At $278 a square foot, the project is deemed quite expensive, but “that’s what he does,” said Chris Wilson, a commercial real estate broker. Only the most successful retailers can afford the rent for a Caruso development, brokers say.

Toy seller FAO Schwarz, for example, is closing two other Southern California stores and considers its Grove location a flagship for the region.

Massive Traffic Snarls Feared

The new attractions have many nearby residents predicting massive traffic snarls.

“The people who live in this area have no idea the nightmare that will start” today, said Jamie Wooten, a TV writer and producer who lives nearby. But Wooten acknowledges that he’s thrilled at the prospect of so much quality retail to spiff up his neighborhood. He is equally glad that he won’t have to drive to get to it.

Overall, he said, the Grove will be a “good thing if you have feet, a skateboard or a bicycle.”

Diana Plotkin, president of the Beverly Wilshire Homes Assn., said residents negotiated a traffic mitigation fund with Caruso. As soon as the Grove gets up and running, a consultant will analyze the traffic patterns to see whether residents should push for new speed bumps or stop signs.

Caruso said he is well aware that snarled traffic could prove a formidable stumbling block. Although Caruso made some road improvements himself, the city has yet to complete other promised changes, such as left-turn lanes and traffic lights.

Customers will be able to enter the Grove’s 3,500-space parking garage by turning from 3rd Street, Fairfax Avenue or Beverly Boulevard onto new streets that Caruso installed. For the time being, Caruso has hired traffic officers to keep things moving.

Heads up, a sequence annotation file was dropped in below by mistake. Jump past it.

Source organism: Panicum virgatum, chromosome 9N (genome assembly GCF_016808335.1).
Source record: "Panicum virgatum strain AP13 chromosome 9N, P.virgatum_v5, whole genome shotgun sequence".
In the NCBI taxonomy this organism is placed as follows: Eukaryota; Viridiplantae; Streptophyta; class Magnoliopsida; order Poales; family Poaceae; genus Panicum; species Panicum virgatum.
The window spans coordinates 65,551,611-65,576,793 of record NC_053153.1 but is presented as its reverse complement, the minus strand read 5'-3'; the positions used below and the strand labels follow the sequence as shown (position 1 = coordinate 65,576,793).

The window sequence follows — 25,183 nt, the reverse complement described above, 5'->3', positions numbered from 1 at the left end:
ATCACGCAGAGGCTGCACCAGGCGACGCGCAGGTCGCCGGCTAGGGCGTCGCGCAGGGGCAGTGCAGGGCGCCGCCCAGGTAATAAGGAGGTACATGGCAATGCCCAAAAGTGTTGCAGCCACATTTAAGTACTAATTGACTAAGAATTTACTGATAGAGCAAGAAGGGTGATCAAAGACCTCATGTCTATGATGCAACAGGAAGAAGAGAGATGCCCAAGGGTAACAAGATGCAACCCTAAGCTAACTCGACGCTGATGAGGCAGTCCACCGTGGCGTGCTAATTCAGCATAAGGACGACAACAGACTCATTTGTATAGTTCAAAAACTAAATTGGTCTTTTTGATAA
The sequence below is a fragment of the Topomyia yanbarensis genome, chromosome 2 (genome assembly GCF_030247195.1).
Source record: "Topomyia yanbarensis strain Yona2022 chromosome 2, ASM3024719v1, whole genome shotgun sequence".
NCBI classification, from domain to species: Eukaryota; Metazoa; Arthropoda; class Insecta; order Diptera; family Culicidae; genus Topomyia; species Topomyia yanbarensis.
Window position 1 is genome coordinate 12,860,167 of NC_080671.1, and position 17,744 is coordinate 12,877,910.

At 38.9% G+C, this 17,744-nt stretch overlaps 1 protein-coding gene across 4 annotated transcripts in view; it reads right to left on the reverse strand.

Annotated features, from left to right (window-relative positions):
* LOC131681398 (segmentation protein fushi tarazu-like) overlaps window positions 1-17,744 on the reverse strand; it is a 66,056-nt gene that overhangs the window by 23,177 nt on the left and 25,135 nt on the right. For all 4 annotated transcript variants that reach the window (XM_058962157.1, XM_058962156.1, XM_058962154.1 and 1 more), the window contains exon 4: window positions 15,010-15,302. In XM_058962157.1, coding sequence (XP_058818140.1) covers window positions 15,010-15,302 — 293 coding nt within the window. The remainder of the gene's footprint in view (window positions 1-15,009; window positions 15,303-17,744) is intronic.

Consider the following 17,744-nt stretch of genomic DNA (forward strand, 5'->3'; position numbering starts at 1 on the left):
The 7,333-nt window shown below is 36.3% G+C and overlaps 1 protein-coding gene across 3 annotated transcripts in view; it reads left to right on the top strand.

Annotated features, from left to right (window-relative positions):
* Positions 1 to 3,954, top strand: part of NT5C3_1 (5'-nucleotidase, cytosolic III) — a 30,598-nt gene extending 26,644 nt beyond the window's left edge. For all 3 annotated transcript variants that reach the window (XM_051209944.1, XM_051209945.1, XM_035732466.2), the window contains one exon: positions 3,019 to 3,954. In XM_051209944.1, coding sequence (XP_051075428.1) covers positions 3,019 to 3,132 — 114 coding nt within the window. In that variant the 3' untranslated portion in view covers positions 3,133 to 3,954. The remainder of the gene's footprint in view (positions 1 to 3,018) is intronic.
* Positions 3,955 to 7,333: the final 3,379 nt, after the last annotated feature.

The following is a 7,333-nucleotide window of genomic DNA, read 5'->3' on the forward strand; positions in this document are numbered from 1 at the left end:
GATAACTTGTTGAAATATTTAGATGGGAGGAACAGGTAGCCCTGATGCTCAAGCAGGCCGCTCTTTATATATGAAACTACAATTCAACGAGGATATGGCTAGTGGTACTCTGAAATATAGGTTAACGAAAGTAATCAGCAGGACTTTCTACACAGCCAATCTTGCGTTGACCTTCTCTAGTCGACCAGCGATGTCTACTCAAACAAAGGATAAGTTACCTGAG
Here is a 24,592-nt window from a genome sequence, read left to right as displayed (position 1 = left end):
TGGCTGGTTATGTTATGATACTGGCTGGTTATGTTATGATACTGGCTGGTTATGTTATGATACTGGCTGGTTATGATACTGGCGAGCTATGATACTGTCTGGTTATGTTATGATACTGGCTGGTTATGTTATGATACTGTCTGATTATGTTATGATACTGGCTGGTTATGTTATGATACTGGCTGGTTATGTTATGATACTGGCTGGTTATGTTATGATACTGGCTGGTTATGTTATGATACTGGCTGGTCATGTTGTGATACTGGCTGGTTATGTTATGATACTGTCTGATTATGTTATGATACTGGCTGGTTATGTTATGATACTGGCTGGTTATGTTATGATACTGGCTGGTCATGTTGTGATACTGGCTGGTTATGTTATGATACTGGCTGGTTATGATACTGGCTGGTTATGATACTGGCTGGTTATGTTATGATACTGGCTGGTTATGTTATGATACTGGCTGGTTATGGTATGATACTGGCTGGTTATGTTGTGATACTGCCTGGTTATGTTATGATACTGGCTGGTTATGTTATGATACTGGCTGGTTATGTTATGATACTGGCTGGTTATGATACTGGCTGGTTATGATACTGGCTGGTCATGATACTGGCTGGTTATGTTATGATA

“Our whole theory here is to make the experience nice,” he said. “We don’t want customers frustrated trying to get to the place.”

The Grove’s centerpiece is the 80,000-square-foot multiplex, which Caruso’s team designed. Each theater features a curved, wall-to-wall screen and stadium-style seating. For $2 above the standard $9.50 ticket price, patrons may sit in reserved leather seats, with loges available for small parties.

Created in the style of a grand hotel, the lobby includes original art, club chairs and mahogany pillars, topped by back-lighted onyx. Patrons will purchase tickets inside at a hotel registry-style counter or pick up pre-ordered tickets from the theater’s concierge.

Overlooking the lobby will be the balcony of Madame Wu’s Asian Bistro, a reincarnation of a favorite Los Angeles eatery that closed in 1998. Madame Wu’s will open next month.

In years past, all this might have seemed like a pipe dream. A.F. Gilmore Co., owner of the Farmers Market, sought for nearly two decades to develop this parcel. A couple of deals fell through before the Gilmore people met Caruso.

Still, they were concerned about whether Caruso’s style would be compatible “with the market, which is kind of eclectic and misfit,” said Hank Hilty, Gilmore’s president and chief executive. Hilty is pleased that Caruso used the Farmers Market as an anchor for the project. A fourth-generation owner of the property, Hilty traces the storied corner’s history. After his great-grandfather bought the property in 1880, he operated a dairy farm there. Not long after, oil was discovered, giving rise to Gilmore Oil Co., which sold gasoline in the nation’s first self-service “gaseterias.” At various times, the company also operated a ball field and a stadium featuring midget car races, rodeos and boxing matches. Until the mid-1970s, the site of the Grove was a drive-in theater, with a difference: benches for customers who walked in.

Serving as a transition between the old Farmers Market and the Grove will be a 170,000-square-foot expansion built by the Gilmore Co., featuring shops and eateries. Hilty notes that, despite its kitschy reputation, the Farmers Market originally was where Beverly Hills matrons bought their produce. Now, the addition of the upscale Grove shopper “is a natural for us.”